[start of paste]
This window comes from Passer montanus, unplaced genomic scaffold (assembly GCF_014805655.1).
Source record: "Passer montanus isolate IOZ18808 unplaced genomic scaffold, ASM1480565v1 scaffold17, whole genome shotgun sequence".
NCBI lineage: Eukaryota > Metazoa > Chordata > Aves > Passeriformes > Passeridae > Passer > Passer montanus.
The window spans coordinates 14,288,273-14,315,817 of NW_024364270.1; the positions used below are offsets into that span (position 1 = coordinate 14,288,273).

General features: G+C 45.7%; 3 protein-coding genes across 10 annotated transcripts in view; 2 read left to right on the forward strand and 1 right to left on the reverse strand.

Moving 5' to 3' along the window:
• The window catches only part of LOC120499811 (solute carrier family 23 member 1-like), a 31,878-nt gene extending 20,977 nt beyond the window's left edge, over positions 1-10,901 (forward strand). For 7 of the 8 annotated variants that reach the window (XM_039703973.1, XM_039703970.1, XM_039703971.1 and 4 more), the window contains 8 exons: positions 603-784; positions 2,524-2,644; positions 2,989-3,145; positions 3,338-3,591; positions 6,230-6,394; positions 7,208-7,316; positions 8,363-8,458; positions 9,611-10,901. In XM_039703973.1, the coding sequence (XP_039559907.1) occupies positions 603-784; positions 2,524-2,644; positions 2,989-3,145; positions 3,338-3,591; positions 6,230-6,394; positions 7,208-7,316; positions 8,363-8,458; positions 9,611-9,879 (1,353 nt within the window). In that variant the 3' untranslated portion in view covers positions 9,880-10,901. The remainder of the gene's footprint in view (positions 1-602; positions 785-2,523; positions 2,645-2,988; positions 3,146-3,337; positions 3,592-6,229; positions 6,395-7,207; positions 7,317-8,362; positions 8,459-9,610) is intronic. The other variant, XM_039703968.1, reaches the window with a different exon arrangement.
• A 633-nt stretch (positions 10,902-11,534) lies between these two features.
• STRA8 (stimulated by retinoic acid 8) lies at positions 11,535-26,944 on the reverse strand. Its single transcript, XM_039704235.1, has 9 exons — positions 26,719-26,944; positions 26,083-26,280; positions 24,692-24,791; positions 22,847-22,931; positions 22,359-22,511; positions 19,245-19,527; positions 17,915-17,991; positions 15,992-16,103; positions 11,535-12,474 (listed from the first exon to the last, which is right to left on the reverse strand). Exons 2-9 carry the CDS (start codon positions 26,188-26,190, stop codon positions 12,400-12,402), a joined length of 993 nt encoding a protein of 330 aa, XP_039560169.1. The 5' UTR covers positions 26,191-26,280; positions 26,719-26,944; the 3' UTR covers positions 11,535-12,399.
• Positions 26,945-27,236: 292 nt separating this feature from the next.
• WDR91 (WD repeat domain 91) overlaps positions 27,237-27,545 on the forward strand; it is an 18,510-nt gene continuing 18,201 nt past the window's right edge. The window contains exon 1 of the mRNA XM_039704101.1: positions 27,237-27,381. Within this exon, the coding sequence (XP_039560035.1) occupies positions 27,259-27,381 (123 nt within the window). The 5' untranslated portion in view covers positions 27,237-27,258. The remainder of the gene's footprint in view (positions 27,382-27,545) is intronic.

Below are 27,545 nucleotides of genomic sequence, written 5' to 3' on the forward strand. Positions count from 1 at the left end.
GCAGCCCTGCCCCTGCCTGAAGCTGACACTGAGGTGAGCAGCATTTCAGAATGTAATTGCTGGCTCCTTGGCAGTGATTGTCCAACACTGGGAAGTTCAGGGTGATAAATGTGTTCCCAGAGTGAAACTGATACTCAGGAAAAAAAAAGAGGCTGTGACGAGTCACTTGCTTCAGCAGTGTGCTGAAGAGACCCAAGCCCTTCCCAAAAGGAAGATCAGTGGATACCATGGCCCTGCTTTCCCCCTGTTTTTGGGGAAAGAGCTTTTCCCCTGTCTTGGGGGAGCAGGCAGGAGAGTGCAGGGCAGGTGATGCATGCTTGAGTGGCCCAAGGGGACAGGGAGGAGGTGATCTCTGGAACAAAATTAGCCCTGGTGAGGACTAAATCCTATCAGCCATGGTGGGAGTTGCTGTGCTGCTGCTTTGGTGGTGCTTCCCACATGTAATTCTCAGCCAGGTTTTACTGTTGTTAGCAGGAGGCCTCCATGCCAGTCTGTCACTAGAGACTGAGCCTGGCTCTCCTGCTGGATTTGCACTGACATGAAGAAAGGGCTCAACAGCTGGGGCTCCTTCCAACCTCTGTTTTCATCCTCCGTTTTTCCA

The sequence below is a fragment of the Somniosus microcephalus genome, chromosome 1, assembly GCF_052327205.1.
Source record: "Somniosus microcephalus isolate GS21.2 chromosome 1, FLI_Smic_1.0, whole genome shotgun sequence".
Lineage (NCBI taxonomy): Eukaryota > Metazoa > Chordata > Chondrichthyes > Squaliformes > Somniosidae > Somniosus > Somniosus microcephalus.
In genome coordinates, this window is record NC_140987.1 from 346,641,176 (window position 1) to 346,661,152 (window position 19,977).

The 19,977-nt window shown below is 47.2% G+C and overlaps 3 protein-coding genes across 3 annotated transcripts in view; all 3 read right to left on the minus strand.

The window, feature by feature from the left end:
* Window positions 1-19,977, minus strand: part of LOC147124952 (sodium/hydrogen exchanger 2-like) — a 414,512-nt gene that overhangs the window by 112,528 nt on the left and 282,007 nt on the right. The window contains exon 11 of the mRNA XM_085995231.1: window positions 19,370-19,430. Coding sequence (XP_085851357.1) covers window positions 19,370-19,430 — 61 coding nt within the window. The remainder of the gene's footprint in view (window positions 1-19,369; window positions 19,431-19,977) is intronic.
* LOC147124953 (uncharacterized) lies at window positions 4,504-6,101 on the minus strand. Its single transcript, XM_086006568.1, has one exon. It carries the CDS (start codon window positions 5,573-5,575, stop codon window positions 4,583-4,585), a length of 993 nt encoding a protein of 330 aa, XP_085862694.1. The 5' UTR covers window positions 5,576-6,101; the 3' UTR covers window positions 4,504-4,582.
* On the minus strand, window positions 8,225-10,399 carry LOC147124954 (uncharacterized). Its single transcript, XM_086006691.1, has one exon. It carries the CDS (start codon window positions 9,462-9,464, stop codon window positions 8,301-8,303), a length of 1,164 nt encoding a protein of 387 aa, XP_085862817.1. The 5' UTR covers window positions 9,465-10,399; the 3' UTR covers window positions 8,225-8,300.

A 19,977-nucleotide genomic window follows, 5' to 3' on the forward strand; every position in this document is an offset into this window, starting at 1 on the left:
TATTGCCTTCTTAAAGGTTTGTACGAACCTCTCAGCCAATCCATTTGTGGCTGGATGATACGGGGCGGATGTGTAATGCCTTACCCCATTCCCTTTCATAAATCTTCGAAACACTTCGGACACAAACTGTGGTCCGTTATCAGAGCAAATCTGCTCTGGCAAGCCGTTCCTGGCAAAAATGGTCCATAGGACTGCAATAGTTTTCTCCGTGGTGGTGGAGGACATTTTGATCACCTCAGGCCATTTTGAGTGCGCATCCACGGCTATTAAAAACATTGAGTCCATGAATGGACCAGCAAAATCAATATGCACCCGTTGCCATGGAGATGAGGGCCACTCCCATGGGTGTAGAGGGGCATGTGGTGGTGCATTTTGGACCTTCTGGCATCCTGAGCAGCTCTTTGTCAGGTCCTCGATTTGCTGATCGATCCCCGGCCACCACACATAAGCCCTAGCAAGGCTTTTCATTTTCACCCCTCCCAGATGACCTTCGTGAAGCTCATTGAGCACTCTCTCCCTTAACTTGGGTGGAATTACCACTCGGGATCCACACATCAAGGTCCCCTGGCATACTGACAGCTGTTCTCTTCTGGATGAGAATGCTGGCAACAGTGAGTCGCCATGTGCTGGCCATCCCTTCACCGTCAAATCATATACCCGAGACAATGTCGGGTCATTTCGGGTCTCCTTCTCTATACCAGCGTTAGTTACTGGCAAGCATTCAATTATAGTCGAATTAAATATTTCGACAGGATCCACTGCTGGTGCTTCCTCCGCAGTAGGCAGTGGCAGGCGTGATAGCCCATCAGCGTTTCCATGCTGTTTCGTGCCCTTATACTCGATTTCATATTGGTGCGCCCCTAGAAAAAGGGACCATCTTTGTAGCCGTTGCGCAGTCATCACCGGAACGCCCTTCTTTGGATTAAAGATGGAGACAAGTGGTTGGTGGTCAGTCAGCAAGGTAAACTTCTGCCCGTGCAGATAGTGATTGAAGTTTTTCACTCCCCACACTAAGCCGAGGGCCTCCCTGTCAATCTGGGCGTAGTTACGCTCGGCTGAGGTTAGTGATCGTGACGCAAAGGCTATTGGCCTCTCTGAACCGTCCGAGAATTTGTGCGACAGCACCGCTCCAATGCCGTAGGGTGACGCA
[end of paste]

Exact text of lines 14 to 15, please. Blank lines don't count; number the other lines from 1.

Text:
The sequence below is a fragment of the Somniosus microcephalus genome, chromosome 1, assembly GCF_052327205.1.
Source record: "Somniosus microcephalus isolate GS21.2 chromosome 1, FLI_Smic_1.0, whole genome shotgun sequence".